Renewable energy for Puerto Rico
Puerto Rico is not prepared for another hurricane. A year ago, Hurricane María obliterated the island’s electric grid, leading to the longest power outage in U.S. history. This disrupted medical care for thousands and contributed to an estimated 2975 deaths. The hurricane caused over $90 billion in damage for an island already in economic crisis. Although authorities claim that power was restored completely, some residents still lack electricity. Despite recovery efforts, the continued vulnerability of the energy infrastructure threatens Puerto Rico’s future. But disruptions create possibilities for change. Hurricane María brought an opportunity to move away from a fossil fuel–dominant system and establish instead a decentralized system that generates energy with clean and renewable sources. This is the path that will bring resilience to Puerto Rico.
PHOTO: DENNIS M. RIVERA PICHARDO/ASSOCIATED PRESS
“…moving away from dependency on imported fossil fuels should be the guiding vision.”
Puerto Rico is representative of the Caribbean islands that rely heavily on fossil fuels for electric power; 98% of its electricity comes from imported fossil fuels (oil, natural gas, and coal), whereas only 2% comes from renewable sources (solar, wind, or hydroelectric). The distribution of 6023 MW is challenging, requiring thousands of miles of transmission and distribution lines over the island’s steep topography. This makes the island’s centralized electrical grid vulnerable to hurricanes that are predicted to increase in severity because of climate change.
In Puerto Rico and the rest of the Caribbean, where sun, wind, water, and biomass are abundant sources of renewable energy, there is no need to rely on fossil fuel technology. Unfortunately, the government of Puerto Rico and the U.S. Federal Emergency Management Agency have been making decisions about the local power authority that are restoring the energy system to what it was before Hurricane María hit, perpetuating fossil fuel reliance.
Despite these decisions, a transformation has begun in communities across Puerto Rico. For example, in the mountain municipality of Adjuntas, local initiatives headed by Casa Pueblo, a self-reliant nonprofit community organization, has increased the installation of solar energy systems. Fortunately, the solar power–based infrastructure of Casa Pueblo was not affected by the hurricane, allowing Adjuntas to serve as the organization’s center of operations for immediate local and regional response after the hurricane. Adjuntas became an oasis of power, where people got immediate assistance. Analog solar-based energy systems were designed and installed by Casa Pueblo to supply the needs of numerous entities in the community: medical equipment, such as peritoneal dialysis for homes with patients; a radio transmitter for a community radio station; and equipment for hardware stores, minimarkets, restaurants, and other businesses. Around the island, other examples of off-the-grid local energy production reflect community resilience grounded in projects that foster renewable energy. They include a solar microgrid in Orocovis, multiple community aqueducts, and sustainable farms. These new energy systems are changing the energy landscape of the municipality. But the majority of rural communities is still in need of sustained help.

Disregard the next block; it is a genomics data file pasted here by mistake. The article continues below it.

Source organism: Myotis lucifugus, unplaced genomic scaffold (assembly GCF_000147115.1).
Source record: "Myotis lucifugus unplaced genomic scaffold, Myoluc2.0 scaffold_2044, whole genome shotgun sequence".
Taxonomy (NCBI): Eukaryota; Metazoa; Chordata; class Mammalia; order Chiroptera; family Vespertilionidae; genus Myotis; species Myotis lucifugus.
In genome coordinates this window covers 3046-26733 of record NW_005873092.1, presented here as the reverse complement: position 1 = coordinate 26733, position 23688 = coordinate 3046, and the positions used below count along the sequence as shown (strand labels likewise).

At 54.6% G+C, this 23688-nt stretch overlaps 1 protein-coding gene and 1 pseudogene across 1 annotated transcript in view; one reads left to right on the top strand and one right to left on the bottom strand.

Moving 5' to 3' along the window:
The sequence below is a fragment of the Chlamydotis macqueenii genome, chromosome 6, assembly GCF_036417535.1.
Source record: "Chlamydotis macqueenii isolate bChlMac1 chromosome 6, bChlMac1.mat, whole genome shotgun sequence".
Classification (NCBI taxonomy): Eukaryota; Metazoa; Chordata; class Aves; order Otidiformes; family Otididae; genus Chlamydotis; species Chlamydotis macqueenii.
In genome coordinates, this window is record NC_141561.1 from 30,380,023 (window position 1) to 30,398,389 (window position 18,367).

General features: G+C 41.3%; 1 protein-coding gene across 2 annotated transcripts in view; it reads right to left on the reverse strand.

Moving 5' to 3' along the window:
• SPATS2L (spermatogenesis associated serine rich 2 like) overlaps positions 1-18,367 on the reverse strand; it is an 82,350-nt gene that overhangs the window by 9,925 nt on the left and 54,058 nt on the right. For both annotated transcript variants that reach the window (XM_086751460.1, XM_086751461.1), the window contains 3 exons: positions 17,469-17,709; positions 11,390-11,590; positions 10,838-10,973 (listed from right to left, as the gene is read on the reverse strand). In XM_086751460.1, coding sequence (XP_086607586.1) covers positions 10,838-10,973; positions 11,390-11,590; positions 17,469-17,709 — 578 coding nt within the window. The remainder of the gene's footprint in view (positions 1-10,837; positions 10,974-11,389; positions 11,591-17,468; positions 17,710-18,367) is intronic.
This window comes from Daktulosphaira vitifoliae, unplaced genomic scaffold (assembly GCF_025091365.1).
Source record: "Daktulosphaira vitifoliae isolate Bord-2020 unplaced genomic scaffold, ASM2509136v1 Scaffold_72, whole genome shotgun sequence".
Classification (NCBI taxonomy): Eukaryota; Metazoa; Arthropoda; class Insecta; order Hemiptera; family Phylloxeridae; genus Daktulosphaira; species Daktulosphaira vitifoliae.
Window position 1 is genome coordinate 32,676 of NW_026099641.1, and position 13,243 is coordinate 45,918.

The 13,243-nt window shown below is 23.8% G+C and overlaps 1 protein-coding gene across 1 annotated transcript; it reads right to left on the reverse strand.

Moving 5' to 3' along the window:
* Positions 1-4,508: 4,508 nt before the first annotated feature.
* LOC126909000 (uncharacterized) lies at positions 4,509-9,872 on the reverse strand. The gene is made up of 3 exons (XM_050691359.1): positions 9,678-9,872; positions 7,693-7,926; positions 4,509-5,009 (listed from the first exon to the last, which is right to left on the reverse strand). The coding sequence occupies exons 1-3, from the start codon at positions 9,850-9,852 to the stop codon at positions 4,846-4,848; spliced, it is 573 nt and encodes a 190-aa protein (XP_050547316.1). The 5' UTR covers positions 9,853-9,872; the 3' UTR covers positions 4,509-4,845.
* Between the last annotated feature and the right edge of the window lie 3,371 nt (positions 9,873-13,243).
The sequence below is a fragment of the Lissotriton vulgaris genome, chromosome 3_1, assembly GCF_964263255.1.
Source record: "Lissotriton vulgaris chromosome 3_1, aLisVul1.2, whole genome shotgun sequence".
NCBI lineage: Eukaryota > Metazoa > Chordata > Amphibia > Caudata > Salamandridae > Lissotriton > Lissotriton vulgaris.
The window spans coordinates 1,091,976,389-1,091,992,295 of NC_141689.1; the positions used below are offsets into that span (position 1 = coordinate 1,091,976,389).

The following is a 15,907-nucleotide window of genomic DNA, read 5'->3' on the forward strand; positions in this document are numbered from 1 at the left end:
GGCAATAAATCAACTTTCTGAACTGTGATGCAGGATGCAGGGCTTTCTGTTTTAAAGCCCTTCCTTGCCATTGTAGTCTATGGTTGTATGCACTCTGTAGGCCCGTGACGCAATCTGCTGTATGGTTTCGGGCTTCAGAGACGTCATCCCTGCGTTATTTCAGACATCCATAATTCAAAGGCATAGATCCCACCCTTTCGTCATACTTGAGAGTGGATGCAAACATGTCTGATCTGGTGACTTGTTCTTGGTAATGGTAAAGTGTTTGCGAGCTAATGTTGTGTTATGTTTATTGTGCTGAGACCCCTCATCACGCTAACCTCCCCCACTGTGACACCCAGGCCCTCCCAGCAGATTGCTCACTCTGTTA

At this juncture, when the opportunity to build a sustainable and resilient electrical system presents itself, moving away from dependency on imported fossil fuels should be the guiding vision. Puerto Rico must embrace the renewable endogenous sources that abound on the island and build robust microgrids powered by solar and wind, install hybrid systems (such as biomass biodigesters), and create intelligent networks that can increase the resilience of the island. The Puerto Rican government and U.S. Congress should use Hurricane María as a turning point for pushing Puerto Rico toward using 100% renewable energy rather than a platform to plant generators across the island. The Fiscal Plans approved and certified by the Financial Oversight and Management Board for Puerto Rico, created by Congress in 2016, should be amended to pursue this vision of sustainable development based on renewable energy.